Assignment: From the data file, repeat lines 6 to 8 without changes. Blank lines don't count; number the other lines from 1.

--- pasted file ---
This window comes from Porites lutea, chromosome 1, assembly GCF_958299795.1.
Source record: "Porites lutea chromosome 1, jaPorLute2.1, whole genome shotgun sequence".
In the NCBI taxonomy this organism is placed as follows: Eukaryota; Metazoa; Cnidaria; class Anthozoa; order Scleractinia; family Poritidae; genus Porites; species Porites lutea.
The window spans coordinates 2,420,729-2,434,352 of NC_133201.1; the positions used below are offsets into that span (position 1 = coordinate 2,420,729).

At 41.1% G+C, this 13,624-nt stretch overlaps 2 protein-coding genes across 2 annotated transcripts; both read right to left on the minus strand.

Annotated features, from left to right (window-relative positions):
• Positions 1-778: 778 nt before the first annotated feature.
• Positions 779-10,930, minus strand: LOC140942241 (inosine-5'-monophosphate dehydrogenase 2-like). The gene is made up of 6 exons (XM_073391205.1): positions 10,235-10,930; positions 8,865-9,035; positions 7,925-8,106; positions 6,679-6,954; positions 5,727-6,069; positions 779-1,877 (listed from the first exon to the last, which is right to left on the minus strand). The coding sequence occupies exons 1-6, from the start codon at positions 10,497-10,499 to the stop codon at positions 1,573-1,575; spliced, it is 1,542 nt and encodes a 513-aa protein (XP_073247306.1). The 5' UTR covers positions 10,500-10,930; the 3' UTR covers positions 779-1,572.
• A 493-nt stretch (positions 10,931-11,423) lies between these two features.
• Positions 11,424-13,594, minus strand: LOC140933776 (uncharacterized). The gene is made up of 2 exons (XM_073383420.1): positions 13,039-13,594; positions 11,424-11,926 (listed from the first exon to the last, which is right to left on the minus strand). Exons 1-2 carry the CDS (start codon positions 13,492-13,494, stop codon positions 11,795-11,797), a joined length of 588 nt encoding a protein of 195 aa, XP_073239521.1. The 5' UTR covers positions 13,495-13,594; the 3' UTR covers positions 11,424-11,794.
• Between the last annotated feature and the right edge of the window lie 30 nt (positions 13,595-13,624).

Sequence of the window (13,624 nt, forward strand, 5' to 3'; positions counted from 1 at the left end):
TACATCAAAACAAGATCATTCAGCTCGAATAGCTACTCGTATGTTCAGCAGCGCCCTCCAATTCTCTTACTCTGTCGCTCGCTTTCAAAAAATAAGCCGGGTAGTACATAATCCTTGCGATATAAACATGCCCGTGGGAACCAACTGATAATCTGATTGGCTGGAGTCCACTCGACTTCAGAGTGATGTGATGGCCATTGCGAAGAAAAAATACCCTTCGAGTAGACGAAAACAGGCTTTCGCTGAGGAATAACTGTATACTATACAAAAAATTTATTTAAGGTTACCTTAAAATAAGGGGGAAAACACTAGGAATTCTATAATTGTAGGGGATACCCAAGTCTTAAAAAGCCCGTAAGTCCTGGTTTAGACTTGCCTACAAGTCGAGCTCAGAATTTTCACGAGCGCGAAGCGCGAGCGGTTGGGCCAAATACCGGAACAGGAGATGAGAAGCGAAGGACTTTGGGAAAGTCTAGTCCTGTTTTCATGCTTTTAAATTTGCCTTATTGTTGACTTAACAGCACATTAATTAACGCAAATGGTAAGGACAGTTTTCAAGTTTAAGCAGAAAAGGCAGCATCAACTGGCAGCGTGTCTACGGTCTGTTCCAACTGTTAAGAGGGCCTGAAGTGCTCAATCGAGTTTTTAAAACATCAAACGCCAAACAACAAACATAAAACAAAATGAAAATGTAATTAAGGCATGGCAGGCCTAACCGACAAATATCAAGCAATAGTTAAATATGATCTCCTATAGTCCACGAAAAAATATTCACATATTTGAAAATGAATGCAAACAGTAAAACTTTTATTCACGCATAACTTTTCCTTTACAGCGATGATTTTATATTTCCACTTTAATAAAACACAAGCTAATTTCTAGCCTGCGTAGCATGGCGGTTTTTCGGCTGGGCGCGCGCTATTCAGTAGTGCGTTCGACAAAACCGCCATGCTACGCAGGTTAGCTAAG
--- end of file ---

Annotated features, from left to right (window-relative positions):
• Positions 1-778: 778 nt before the first annotated feature.
• Positions 779-10,930, minus strand: LOC140942241 (inosine-5'-monophosphate dehydrogenase 2-like). The gene is made up of 6 exons (XM_073391205.1): positions 10,235-10,930; positions 8,865-9,035; positions 7,925-8,106; positions 6,679-6,954; positions 5,727-6,069; positions 779-1,877 (listed from the first exon to the last, which is right to left on the minus strand). The coding sequence occupies exons 1-6, from the start codon at positions 10,497-10,499 to the stop codon at positions 1,573-1,575; spliced, it is 1,542 nt and encodes a 513-aa protein (XP_073247306.1). The 5' UTR covers positions 10,500-10,930; the 3' UTR covers positions 779-1,572.